A pack of powerful tornadoes ripped through several states across southern part of U.S. on Wednesday, leaving a scale of massive devastation never before seen in nearly four decades.
At least 185 people were confirmed dead and scores injured in the deadliest series of storms that ripped houses apart, uprooted trees and knocked down vital installations including power lines.
In the worst-hit state of Alabama, 128 people have died while 32 were reported killed in Mississippi, 10 in Georgia and 11 in Arakansas, according to officials.
Reports of casualties were also received from Louisiana and Tennessee as clusters of destructive tornadoes and storms rammed through communities from west to east.
The massive twisters claimed its worst devastation in Tuscaloosa country in west central Alabama where 15 people have died including students of the University of Alabama.
Jannie Ross, a Tuscaloosa resident narrated her harrowing ordeal which she and her family went through in the basement of their home as the tornado strucked and flattened their house.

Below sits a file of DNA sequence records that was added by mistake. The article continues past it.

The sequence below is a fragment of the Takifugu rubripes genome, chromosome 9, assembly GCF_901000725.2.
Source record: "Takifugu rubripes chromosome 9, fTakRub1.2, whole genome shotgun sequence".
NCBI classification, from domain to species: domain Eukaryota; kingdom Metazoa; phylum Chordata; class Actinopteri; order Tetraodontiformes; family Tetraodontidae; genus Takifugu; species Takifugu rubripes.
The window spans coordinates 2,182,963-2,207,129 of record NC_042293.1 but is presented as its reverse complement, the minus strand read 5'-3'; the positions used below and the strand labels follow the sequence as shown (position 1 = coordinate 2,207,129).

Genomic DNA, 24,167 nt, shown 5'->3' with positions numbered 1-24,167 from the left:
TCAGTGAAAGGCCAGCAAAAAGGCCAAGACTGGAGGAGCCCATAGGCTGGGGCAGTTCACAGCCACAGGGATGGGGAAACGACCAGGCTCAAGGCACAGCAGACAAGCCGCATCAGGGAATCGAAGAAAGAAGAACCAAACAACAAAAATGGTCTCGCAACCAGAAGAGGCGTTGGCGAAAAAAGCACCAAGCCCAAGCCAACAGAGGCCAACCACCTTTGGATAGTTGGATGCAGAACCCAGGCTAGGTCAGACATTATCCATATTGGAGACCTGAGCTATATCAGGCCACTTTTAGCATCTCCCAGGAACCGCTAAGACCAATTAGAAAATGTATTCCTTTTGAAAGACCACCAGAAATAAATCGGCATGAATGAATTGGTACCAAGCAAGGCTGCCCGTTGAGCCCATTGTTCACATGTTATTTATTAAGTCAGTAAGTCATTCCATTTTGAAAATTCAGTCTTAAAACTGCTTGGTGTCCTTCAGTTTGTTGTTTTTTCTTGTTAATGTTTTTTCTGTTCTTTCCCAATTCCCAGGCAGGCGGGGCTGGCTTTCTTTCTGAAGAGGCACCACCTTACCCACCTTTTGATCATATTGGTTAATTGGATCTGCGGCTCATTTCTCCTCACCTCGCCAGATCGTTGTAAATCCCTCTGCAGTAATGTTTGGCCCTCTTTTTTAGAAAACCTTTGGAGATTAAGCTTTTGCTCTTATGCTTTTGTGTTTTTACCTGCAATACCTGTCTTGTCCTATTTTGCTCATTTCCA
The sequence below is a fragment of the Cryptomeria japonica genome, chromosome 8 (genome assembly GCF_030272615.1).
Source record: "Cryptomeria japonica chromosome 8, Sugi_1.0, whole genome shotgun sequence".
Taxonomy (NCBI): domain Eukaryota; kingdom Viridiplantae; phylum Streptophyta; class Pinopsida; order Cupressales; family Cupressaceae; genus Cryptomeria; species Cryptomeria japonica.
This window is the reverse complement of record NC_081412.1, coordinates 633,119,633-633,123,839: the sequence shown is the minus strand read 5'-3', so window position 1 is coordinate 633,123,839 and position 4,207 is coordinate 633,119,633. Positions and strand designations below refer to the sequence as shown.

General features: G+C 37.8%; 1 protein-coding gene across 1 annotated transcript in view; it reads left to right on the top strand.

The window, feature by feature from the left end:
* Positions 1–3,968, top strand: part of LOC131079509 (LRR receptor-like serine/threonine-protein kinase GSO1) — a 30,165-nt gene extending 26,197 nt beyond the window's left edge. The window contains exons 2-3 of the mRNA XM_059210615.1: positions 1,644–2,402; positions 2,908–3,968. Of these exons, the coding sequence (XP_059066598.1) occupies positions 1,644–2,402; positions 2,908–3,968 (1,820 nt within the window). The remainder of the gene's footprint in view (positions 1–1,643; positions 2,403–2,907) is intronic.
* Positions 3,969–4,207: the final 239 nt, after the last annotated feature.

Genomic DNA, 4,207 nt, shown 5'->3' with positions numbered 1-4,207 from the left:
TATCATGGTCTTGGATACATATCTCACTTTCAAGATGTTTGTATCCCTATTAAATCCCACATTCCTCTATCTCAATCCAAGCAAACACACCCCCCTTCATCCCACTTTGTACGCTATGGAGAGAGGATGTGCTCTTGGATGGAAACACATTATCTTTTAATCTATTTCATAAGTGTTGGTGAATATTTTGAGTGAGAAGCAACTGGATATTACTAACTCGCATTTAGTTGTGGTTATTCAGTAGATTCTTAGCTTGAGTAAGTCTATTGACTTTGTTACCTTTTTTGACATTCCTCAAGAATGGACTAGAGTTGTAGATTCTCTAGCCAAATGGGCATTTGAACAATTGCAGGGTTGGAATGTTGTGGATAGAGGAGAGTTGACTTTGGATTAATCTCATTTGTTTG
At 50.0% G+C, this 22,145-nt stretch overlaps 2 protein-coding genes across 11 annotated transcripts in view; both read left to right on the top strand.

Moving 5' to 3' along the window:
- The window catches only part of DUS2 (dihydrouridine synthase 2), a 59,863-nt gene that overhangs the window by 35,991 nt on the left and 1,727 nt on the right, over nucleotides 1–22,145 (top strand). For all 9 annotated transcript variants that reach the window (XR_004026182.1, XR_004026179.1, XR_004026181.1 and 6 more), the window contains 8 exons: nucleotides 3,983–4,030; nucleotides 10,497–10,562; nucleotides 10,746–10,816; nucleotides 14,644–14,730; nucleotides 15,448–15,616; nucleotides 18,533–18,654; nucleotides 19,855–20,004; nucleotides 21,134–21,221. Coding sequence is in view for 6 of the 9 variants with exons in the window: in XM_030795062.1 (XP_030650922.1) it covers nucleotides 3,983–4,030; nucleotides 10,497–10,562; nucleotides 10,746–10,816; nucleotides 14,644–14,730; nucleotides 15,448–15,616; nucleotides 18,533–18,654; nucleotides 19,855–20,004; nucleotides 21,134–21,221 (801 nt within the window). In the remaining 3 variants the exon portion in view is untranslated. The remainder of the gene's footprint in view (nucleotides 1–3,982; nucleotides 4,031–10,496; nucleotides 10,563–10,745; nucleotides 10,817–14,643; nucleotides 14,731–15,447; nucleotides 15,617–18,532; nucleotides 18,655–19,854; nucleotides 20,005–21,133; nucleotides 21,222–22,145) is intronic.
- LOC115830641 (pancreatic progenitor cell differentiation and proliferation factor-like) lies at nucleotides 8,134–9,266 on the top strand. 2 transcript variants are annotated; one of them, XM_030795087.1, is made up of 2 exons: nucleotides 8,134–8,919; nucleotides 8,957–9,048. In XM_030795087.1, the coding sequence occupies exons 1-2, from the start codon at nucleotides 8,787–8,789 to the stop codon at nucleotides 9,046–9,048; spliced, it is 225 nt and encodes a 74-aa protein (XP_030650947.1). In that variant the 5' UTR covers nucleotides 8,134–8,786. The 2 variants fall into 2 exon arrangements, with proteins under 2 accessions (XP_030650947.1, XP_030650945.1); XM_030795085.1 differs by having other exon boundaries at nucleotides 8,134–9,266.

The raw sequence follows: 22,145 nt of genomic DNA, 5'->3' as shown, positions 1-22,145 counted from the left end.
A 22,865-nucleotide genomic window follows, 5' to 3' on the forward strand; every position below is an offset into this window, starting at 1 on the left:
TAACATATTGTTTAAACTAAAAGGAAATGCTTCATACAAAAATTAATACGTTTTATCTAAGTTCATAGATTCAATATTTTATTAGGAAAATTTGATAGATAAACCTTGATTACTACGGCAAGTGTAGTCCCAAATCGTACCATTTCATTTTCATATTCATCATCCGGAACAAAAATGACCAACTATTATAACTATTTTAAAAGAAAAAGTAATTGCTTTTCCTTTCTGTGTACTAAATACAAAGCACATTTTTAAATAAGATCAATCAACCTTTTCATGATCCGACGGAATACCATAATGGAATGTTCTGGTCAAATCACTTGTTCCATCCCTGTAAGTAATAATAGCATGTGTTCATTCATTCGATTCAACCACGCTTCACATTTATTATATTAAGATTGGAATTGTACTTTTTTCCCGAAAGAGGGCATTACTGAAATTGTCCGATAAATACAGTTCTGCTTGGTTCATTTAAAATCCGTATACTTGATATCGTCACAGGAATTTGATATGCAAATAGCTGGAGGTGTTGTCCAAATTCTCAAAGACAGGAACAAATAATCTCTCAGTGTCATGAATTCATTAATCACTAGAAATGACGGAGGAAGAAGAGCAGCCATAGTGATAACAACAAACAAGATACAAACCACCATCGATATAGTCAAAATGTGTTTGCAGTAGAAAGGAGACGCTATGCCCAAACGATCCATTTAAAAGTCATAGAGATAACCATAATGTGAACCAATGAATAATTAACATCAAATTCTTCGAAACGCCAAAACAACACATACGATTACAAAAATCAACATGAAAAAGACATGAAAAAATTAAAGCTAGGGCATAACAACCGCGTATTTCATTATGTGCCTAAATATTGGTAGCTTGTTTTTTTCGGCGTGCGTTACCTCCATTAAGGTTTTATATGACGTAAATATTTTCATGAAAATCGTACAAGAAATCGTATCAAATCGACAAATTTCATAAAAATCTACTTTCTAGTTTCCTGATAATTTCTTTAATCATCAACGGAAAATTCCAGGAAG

“We could hear debris hitting the side of our house, glass breaking and the train sound often attributed to big storms such as these,” she said, adding that, “we could hear it destroying everything outside.”
Meanwhile, President Barack Obama has declared a state of emergency for the state and directed the release of federal resources to deliver immediate aid to affected areas.
“Our hearts go out to all those who have been affected by this devastation and (we) stand ready to continue to help the people of Alabama,” according to Obama in a message on Twitter.
Alabama Governor Robert Bentley earlier had declared a state of emergency and ordered the deployment of about 2,000 National Guardsmen to assist in rescue operations.
“We’re in a search and rescue mode. We’re making sure that those that may be out there that are trapped, that we have not found, we are trying to find them,” Bentley said.
The Governors of Arkansas, Mississippi and Tennessee also declared states of emergencies in their respective states to speed up search and rescue as well as relief efforts.